Programming jobs / academic advice

This is a discussion on Programming jobs / academic advice within the General Discussions forums, part of the Community Boards category; Good morning! If this kind of question is not allowed, please ignore or delete this post. I have read previous ...

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    Programming jobs / academic advice

    Good morning!

    If this kind of question is not allowed, please ignore or delete this post. I have read previous discussions but would like comments based on my situation.

    I liked studying math and thought engineering would be a good career. After three years studying for a bachelors in electrical engineering, I am bored with both classes and work as an engineering intern. I do not feel mentally engaged.

    The bright spots were programming in C for two courses and adapting an old C program at work, which is why I came here for advice. What roles exist for programmers today? Would my EE degree be useful?

    Thank you. If I can clarify anything, please ask.

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    I would guess Embedded programming might match your EE degree and C programming.
    "Programming today is a race between software engineers striving to build bigger and better idiot-proof programs, and the universe trying to produce bigger and better idiots. So far, the Universe is winning." Rick Cook

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    As Tim mentioned, embedded programming might suit your interests well.

    Perhaps you should look into industrial electronics, where you might be able to find a position that is a nice connection between Electrical Engineering (which I assume you have some interest in, if that's your major) and programming.

    That's part of my job - designing digital circuit boards for systems, and programming the devices that go onto them. And writing computer software to communicate with some of those boards.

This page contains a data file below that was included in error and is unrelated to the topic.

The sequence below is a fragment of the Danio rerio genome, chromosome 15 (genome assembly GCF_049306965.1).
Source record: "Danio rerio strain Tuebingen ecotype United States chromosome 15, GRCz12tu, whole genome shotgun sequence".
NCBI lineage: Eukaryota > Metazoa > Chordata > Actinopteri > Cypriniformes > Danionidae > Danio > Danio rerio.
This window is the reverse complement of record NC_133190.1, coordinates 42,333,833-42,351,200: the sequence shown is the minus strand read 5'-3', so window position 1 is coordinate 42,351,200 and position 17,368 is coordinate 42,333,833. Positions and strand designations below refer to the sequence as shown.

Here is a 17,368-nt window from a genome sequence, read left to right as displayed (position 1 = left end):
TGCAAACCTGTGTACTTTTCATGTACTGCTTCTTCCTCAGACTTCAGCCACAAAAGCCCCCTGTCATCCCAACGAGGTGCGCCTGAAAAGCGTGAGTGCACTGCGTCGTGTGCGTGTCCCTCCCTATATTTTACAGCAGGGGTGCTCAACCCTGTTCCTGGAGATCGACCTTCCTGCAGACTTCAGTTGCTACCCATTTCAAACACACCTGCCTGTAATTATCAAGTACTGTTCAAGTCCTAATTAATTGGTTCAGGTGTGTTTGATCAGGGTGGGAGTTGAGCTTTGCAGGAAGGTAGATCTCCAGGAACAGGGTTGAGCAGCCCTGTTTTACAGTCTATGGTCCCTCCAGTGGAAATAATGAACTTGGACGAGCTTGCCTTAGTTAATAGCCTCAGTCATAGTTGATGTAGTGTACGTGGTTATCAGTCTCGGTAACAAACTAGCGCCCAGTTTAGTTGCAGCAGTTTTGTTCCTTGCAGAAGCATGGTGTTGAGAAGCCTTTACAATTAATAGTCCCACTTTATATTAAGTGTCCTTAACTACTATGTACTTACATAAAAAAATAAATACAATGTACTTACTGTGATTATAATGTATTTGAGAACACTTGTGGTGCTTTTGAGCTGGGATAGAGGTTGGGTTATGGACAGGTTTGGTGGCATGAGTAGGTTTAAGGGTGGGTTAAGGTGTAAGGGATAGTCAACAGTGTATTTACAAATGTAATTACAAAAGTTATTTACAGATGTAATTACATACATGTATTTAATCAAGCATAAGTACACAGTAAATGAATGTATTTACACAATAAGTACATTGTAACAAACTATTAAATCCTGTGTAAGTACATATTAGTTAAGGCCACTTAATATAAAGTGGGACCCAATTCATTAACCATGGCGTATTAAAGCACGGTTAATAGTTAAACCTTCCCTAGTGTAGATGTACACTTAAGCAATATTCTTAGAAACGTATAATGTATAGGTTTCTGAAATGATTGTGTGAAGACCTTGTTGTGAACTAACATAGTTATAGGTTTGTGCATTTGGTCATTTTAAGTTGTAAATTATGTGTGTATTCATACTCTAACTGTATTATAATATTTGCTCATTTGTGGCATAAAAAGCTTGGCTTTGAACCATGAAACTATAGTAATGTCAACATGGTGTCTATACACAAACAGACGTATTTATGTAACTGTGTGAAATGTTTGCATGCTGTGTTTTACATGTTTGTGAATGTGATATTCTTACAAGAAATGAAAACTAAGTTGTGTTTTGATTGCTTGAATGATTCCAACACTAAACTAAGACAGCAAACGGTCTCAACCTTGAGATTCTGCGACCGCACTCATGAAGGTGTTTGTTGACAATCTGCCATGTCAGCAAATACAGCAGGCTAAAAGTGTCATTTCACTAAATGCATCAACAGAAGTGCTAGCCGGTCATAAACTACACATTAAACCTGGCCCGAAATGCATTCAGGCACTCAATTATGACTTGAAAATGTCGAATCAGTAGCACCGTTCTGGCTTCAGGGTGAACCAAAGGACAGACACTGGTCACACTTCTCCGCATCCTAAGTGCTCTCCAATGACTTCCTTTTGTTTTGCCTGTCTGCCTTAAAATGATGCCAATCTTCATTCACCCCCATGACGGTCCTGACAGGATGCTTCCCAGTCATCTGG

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    *Moved to General Discussions*
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    Thanks for the replies, and for moving this to a more appropriate location.

    I will check out embedded programming opportunities. Using my EE degree is not a big deal, but if it is an asset in certain fields I will try to take advantage of that.

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    I was in a similar situation.

    Graduated with an EE degree, and I really enjoyed doing electronics and it's a lot of fun, but ultimately I didn't find it challenging enough (in the way I like to be challenged).

    I am now working as a software developer, and will be going back to school for Master's (in CS) next year (nothing to do with finding jobs - I am already very competitive for software jobs and have no trouble getting them).

    Did take a few additional CS courses when I was in school, though. Some of them counted as electives for EE (that depends on school/department). I also did software development for most of my internships.

  7. #7
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    I graduated with a Bach of EE and loved designing electronics - By chance I ended up doing industry placement with an Embedded Engineer.

    At this industry placement I got to design a power circuit, design a circuit for a microcontroller, and then program the microcontroller.

    I have to admit, the C programming was great: If you found a bug, you didn't have to reprint a circuit!

    When I graduated, I seeked a role in Embedded Systems and got to do lots of programming (using C) and design circuits around the microprocessors.

    Now days I also write programs in C#.

    Because I am continuing my learning in a new field, I am feeling very rewarded. I know that I will never be a "laserlight" or a "Salem", but I like to think that I can write a good reliable program.

    My advice is to continue learning about electronics, but also start learning C.
    Fact - Beethoven wrote his first symphony in C

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